Ministerial Spouses Association
Together for a Purpose - Finding a Shared Ministry
by Karen Holford
When Bernie and I were very new in ministry, we were sent to an isolated church that was going through a difficult time. Soon we were overwhelmed and discouraged. It felt as if nothing we did was ever right or good enough.
Then our friend Jeff called us. We’d gone to seminary together, and now he was preparing several couples for marriage. He invited us to work with him on a weekend of seminars for engaged couples. We had a toddler and a crazy busy life, but we went along—often writing our next seminar while Jeff was presenting his! At the end of the weekend we were exhausted, inspired, and invigorated.
Completely unintentionally, we had stumbled across our shared ministry! Twenty years later we are still regularly involved in couple and family ministry. Our own marriage has inevitably been enriched and strengthened by preparing seminars, taking further studies, and learning from the couples we counsel. The demands of ministry could easily send us off in different directions, but we reconnect deeply several times a year when we minister to other couples.
Ministering together is not for every ministry couple. It has profound challenges as well as joys, and working on a shared project isn’t always easy. We may still find ourselves doing some of the work alone, we may still struggle with our different ideas about how and what we should do, but many couples find that even a small shared ministry can enhance their closeness and happiness. “Two are better than one,” writes the teacher of Ecclesiastes, “because they have a good reward for their labor” (Ecclesiastes 4:9, NKJV).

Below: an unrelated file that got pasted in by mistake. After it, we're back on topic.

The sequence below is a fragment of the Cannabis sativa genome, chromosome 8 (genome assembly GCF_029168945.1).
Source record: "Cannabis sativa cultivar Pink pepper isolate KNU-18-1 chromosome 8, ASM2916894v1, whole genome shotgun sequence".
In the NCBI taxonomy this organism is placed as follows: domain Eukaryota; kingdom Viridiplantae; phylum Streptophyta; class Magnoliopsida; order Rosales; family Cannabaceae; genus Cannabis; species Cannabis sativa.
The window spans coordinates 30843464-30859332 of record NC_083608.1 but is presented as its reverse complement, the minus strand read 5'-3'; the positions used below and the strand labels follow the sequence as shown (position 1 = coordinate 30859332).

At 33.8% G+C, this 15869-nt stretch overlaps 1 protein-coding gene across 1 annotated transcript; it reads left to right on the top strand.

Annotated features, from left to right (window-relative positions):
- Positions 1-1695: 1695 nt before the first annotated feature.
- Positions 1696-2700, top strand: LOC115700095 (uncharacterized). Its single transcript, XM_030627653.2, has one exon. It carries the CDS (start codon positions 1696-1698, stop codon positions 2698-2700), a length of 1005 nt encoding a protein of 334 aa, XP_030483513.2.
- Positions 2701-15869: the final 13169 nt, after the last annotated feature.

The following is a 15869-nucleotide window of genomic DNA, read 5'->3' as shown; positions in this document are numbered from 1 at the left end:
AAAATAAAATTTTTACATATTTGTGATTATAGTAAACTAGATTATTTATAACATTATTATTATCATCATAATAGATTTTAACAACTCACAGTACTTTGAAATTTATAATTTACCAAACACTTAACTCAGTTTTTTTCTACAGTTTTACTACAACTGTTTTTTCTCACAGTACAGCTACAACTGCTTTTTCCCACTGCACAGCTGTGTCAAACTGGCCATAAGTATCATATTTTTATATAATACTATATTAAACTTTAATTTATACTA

Six reasons for sharing a ministry
- Ministering to others can bring you closer together as you talk, make plans, pray, work, and celebrate the joys and challenges together.
- It may be better for you to share a joint ministry, and work together, than for each of you to work in isolation with separate ministries, which can more than double the time you are apart from each other.
- Doing something kind for others is one of the best ways to experience joy, peace, and love for yourself, too.
- Discovering a shared ministry leads you to fill a unique role together as part of God’s purpose for your relationship.
- The enjoyment and sense of purpose you have in your shared ministry can help you to weather the storm when you face challenges in your local churches.
- You can spend time together working on projects you enjoy, and your spouse can still count it as ministry time!
Take a piece of paper each and write seven lists:
- My spiritual gifts: These are the gifts of the Holy Spirit listed in the Bible, such as being generous, teaching, being kind and merciful, serving, leading, etc. Read Romans 12:6-8 and 1 Corinthians 12:8-10, then list the gifts you believe God has given to you.
- My natural talents: These are the special gifts that you were born with and nurtured over the years, such as being able to sing or play an instrument, writing, public speaking, financial skills, creativity, etc.